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First Department Holds Buyer is not Entitled to the Return of her Down Payment on Real Estate Contract Because the Written Agreements Establish a Defense “Founded Upon Documentary Evidence” Pursuant to CPLR 3211(a)(1)

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  • Posted on: Oct 29 2021

By Jonathan H. Freiberger 

Defaults by a party to a real estate contract, whether a purchaser or a seller, are a fruitful source of litigation.  Among other remedies available to an individual or entity aggrieved by a real estate contract default is specific performance, an issue discussed in this Blog’s article entitled: “Specific Performance (That’s What I Want) – Would be a Terrible Song Title.”  Briefly stated, because of the judicially recognized “unique” nature of real property, specific performance is frequently an appropriate remedy because monetary damages can be deemed insufficient to make a litigant whole when title to the subject property is not conveyed.  See, e.g., Alba v. Kaufmann, 27 A.D.3d 816, 818 (3rd Dep’t 2006) (citation omitted) (“As to the remedy plaintiffs [buyers] seek, the case law reveals that ‘the equitable remedy of specific performance is routinely awarded in contract actions involving real property, on the premise that each parcel of real property is unique.’”); EMF General Contracting Corp. v. Bisbee, 6 A.D.3d 45, 52 (1st Dep’t 2004) (same).

Many times, however, a seller, when faced with a breach by the buyer, is content to retain the down payment as the remedy for the buyer’s breach.  An aggrieved seller may also sue for damages if, for example, the property is subsequently sold for a lower price than agreed to by the purchaser under the defaulted contract.  The law is established that “[w]here a purchaser defaults under an agreement to purchase real property, the seller may retain the down payment paid upon the execution of the agreement.”  Orea v. D’Auria, 160 A.D.2d 694, 695 (2nd Dep’t 1990) (citations omitted).  See also, Maxton Builders, Inc. v. Lo Galbo, 68 N.Y.2d 373, 378 (1986) (“For more than a century it has been well settled in this State that a vendee who defaults on a real estate contract without lawful excuse, cannot recover the down payment.”)

Such was the case in Jennings v. Silfen, a case decided by the Appellate Division, First Department on October 28, 2021.  The Plaintiff in Jennings entered into a contract to purchase from defendant sellers a cooperative apartment.  When purchaser could not close in the time frame set forth in the initial contract, the parties agreed to an amendment pursuant to which “plaintiff [purchaser] agreed that in exchange for additional time to close on the purchase, she would cover defendants’ carrying costs and would waive any right to recovery of the down payment if she did not close on the sale by the agreed-to date.”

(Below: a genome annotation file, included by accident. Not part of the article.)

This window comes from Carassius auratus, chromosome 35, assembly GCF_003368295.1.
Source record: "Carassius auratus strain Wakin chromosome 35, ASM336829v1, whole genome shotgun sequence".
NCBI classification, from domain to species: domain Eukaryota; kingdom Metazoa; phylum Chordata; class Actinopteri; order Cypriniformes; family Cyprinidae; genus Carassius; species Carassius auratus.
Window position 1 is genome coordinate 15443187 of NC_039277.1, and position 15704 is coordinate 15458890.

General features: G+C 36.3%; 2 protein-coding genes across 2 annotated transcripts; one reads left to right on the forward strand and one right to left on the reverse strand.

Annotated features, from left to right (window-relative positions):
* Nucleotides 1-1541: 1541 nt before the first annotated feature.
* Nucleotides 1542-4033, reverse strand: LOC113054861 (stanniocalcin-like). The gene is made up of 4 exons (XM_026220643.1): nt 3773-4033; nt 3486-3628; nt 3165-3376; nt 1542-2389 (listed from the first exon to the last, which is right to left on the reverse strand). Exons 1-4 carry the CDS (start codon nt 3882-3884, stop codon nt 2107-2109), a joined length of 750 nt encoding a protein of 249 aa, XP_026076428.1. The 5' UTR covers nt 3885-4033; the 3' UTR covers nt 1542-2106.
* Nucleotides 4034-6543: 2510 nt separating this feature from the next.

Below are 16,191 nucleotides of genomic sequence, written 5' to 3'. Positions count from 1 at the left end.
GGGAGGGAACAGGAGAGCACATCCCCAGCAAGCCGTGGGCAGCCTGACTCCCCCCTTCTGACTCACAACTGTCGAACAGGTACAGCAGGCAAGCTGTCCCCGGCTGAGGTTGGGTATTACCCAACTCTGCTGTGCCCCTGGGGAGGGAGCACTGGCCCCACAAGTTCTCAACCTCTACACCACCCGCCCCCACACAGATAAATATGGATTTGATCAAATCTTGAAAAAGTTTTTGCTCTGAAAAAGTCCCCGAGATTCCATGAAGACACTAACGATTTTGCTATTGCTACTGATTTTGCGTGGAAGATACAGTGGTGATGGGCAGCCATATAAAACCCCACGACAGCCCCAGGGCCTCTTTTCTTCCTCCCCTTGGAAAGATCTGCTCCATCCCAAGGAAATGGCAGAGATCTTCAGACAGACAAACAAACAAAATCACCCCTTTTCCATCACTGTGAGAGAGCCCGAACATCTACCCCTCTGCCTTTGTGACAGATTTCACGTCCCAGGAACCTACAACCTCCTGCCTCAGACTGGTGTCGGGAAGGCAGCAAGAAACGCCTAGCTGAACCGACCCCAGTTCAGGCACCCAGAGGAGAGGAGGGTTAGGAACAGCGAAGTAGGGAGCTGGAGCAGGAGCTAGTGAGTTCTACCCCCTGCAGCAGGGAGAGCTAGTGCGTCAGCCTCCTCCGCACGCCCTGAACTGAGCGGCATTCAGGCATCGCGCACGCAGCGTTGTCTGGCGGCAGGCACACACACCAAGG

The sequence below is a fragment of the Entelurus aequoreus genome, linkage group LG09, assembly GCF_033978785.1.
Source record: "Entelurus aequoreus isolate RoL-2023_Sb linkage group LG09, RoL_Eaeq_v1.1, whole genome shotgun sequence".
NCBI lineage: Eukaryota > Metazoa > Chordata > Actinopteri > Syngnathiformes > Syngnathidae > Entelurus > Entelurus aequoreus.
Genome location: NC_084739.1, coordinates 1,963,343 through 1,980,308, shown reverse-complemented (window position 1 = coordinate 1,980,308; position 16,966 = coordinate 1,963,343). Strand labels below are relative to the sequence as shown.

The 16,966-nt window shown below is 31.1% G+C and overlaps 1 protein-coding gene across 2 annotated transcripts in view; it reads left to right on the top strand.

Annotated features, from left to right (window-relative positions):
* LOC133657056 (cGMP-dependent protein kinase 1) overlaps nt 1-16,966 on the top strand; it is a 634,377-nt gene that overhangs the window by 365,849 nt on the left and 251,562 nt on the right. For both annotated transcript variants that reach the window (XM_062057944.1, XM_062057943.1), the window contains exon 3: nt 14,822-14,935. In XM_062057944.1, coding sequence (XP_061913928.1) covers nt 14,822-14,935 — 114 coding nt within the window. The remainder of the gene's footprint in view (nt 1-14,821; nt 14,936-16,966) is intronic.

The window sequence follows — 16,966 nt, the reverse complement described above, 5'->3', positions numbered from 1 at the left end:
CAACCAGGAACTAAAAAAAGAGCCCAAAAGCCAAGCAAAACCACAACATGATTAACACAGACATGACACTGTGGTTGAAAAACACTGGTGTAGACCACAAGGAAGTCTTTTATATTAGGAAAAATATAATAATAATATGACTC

After plaintiff failed to close in the timeframe set forth in the amendment to the contract, plaintiff requested the return of her down payment and defendant refused.  Plaintiff commenced Jennings, seeking, inter alia, the return of the down payment.  Defendant sellers moved to dismiss the complaint pursuant to CPLR 3211(a)(1) because they had a defense “founded upon documentary evidence”.  [Eds. Note: this Blog has addressed motions to dismiss pursuant to CPLR 3211 (a)(1) [here], [here], [here], [here] and [here].]  In support of their motion, defendant sellers “submitted a signed copy of the contract of sale, which contains all the material terms, and the amendment to the contract, [which provided as previously indicated].”   

In unanimously reversing supreme court, the First Department found that the “documentary evidence conclusively establishes a defense to the complaint” because “[p]laintiff’s failure to close by the agreed-to date constitutes a default under the purchase agreement and the amendment thereto, and the default entitles defendants to retain the down payment as liquidated damages pursuant to paragraph 13.1 of the purchase agreement and paragraph 5 of the amendment.”  (Citations omitted.)

The Court also concluded that plaintiff’s claim that defendants were unjustly enriched by their retention of the down payment failed due to the existence of a written contract.  (Citations omitted.)  Finally, the Court held that an “appeal to equity is equally unavailing, since the law is established that a vendee who defaults on a real estate contract without lawful excuse cannot recover his or her down payment.”

Jonathan H. Freiberger is a partner and co-founder of Freiberger Haber LLP.

This article is for informational purposes and is not intended to be and should not be taken as legal advice.

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